The Great Bear in Gurlitta Cliff

In the darkness of the forests dwell unholy creatures, whose jaws are armed with horrible, glittering teeth or sharp beaks, whose feet have pointed claws, which long to sink themselves in a blood-filled throat, and whose eyes shine with murderous desires.

There the wolves live, who come out at night and hunt the peasant’s sledge until the wife must take her little child, which sits upon her knee, and throw it to them, to save her own and her husband’s life.

There the lynx lives, which the people call göpa, for in the woods at least it is dangerous to call it by its right name. He who speaks of it during the day had best see that the doors and windows of the sheep-house are well closed towards night, for otherwise it will come. It climbs right up the walls, for its claws are strong as steel nails, glides in through the smallest hole, and throws itself on the sheep. And göpa hangs on their throats, and drinks their blood, and kills and tears, till every sheep is dead. He does not cease his wild death-dance among the terrified animals as long as any of them show a sign of life.

And in the morning the peasant finds all the sheep lying dead with torn throats, for göpa leaves nothing living where he ravages.

There the great owl lives, which hoots at dusk. If one mimics him, he comes whizzing down with outspread wings and strikes out one’s eyes, for he is no real bird, but an evil spirit.

And there lives the most terrible of them all, the bear, who has the strength of twelve men, and who, when he becomes a devil, can be killed only with a silver bullet.

And if one should chance to meet him in the wood, big and high as a wandering cliff, one must not run, nor defend one’s self; one must throw one’s self down on the ground and pretend to be dead. Many small children have imagined themselves lying on the ground with the bear over them. He has rolled them over with his paw, and they have felt his hot breath on their faces, but they have lain quiet, until he has gone away to dig a hole to bury them in. Then they have softly raised themselves up and stolen away, slowly at first, then in mad haste.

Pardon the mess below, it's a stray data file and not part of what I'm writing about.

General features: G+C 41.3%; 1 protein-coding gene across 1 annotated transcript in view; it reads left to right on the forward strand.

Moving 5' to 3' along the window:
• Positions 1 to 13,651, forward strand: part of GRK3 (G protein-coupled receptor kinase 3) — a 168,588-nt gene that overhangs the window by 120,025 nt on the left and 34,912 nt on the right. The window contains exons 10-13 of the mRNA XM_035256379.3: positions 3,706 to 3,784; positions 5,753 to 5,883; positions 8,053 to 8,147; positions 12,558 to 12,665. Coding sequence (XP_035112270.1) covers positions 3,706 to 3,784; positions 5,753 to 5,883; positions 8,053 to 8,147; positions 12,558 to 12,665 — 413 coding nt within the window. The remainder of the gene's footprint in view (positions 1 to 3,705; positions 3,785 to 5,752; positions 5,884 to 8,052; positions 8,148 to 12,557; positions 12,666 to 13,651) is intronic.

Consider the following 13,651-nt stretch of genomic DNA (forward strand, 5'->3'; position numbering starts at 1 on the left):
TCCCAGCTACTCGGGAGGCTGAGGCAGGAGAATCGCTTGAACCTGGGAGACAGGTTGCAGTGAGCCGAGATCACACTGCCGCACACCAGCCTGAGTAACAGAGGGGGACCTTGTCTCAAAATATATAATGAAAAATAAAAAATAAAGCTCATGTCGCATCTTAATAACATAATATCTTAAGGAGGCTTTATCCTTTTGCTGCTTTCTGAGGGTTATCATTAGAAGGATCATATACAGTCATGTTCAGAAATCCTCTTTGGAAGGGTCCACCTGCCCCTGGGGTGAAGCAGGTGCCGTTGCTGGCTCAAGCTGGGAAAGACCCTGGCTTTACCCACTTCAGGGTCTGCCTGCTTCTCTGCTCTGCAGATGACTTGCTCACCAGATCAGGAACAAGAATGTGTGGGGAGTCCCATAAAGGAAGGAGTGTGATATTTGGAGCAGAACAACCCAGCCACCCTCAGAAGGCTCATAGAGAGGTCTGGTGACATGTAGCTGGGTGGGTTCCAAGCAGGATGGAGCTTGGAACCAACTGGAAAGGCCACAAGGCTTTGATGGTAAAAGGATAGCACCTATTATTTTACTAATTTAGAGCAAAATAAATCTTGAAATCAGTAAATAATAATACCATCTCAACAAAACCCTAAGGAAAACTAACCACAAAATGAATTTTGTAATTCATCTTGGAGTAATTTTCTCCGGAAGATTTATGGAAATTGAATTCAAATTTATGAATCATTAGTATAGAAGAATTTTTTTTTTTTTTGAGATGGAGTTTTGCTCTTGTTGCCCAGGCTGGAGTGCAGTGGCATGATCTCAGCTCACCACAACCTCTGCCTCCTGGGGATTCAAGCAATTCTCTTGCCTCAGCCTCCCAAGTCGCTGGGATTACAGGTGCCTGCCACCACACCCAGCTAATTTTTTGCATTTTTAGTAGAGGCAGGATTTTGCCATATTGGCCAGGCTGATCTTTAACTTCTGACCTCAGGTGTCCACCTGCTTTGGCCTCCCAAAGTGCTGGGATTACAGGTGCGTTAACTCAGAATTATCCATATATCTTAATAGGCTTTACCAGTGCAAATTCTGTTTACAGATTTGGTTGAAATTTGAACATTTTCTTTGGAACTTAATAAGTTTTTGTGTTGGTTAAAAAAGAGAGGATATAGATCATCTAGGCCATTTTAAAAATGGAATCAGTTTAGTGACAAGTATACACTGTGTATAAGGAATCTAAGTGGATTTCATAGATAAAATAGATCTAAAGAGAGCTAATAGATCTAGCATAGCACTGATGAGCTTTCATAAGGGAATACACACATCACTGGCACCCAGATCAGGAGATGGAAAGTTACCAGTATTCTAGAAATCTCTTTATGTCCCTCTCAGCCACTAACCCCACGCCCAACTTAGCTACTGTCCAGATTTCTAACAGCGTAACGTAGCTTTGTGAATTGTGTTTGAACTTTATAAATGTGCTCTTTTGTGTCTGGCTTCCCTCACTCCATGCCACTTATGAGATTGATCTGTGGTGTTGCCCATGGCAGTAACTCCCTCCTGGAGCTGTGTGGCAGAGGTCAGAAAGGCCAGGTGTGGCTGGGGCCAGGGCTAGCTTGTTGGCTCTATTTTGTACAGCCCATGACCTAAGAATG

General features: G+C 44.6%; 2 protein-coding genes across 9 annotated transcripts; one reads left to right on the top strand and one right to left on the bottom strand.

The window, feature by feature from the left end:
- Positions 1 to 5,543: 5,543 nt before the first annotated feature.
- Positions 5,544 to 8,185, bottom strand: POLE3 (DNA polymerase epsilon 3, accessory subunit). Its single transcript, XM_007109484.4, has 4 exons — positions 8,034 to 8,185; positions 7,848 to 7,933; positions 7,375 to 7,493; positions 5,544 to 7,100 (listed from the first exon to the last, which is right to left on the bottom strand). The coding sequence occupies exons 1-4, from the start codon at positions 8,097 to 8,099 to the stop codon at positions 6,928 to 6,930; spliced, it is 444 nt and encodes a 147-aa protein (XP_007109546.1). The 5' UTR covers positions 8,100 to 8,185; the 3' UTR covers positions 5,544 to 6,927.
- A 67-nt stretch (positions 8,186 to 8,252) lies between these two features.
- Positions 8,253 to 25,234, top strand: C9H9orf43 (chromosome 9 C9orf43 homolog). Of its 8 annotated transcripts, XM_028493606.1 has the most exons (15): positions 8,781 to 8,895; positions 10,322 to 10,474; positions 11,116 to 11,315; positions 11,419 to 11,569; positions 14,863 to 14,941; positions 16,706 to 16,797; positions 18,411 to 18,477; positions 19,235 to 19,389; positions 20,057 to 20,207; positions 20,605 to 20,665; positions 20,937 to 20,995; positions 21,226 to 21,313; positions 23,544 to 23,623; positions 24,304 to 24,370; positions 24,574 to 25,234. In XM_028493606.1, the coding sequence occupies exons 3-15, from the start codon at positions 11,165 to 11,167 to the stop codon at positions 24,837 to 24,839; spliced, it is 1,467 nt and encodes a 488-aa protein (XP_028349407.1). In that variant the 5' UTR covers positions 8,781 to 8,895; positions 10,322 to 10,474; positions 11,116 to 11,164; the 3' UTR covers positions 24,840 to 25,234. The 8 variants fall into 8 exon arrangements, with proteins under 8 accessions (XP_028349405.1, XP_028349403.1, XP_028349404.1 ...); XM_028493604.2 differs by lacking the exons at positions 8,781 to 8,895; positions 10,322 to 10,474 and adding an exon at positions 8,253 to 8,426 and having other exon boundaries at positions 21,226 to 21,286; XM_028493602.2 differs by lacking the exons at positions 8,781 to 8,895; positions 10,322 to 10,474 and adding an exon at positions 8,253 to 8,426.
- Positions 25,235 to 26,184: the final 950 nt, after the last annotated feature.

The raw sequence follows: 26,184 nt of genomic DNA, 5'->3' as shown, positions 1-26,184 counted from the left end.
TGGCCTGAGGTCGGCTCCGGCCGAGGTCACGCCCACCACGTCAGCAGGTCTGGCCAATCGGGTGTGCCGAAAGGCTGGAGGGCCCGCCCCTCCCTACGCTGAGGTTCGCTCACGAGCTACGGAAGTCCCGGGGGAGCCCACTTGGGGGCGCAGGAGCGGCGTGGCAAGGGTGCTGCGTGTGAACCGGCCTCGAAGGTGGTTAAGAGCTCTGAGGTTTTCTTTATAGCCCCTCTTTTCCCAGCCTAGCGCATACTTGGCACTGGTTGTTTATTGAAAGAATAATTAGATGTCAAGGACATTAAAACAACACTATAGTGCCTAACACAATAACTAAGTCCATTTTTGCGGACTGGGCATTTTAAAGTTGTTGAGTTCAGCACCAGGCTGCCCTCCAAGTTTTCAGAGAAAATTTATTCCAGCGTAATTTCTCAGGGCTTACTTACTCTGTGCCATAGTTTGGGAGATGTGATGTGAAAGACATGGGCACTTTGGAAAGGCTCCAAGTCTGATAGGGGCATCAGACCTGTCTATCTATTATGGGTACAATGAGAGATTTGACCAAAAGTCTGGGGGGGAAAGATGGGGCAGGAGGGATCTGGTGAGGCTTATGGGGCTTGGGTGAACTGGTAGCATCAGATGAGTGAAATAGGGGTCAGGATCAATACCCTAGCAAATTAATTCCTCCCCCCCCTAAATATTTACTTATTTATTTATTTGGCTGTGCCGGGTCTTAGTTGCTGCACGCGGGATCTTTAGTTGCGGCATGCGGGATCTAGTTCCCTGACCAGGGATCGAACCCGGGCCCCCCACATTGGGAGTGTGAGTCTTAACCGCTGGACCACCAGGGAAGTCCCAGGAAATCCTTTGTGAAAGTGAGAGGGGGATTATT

But think, think if the bear had not thought them really dead, but had taken a bite, or if he had been very hungry and wanted to eat them right up, or if he had seen them when they moved and had run after them. O God!

Terror is a witch. She sits in the dimness of the forest, sings magic songs to people, and fills their hearts with frightful thoughts. From her comes that deadly fear which weighs down life and darkens the beauty of smiling landscapes. Nature is malignant, treacherous as a sleeping snake; one can believe nothing. There lies Löfven’s lake in brilliant beauty; but trust it not, it lures to destruction. Every year it must gather its tribute of the drowned. There lies the wood temptingly peaceful; but trust it not! The wood is full of unholy things, beset with evil spirits and bloodthirsty vagrants’ souls.

Trust not the brook with its gliding waters. It is sudden sickness and death to wade in it after sunset. Trust not the cuckoo, who sings so gayly in the spring. In the autumn he becomes a hawk with fierce eyes and terrible claws. Trust not the moss, nor the heather, nor the rock. Nature is evil, full of invisible powers, who hate man. There is no spot where you can set your foot in safety; it is wonderful that your weak race can escape so much persecution.

Terror is a witch. Does she still sit in the darkness of the woods of Värmland? Does she still darken the beauty of smiling places, does she still dampen the joy of living? Great her power has been. I know it well, who have put steel in the cradle and a red-hot coal in the bath; I know it, who have felt her iron hand around my heart.

But no one shall think that I now am going to relate anything terrible or dreadful. It is only an old story of the great bear in Gurlitta Cliff which I must tell; and anyone can believe it or not, as it always is with hunting stories.

The great bear has its home on the beautiful mountain summit which is called Gurlitta Cliff, and which raises itself precipitously from the shores of the Löfven.

The roots of a fallen pine between which tufts of moss are hanging make the walls and roof of his dwelling, branches and twigs protect it, the snow makes it warm. He can lie there and sleep a good quiet sleep from summer to summer.

Is he, then, a poet, a dreamer, this hairy monarch of the forest? Will he sleep away the cold winter’s chill nights and colorless days to be waked by purling brooks and the song of birds? Will he lie there and dream of blushing cranberry bogs, and of anthills filled with brown delicious creatures, and of the white lambs which graze on the green slopes? Does he want, happy one! to escape the winter of life?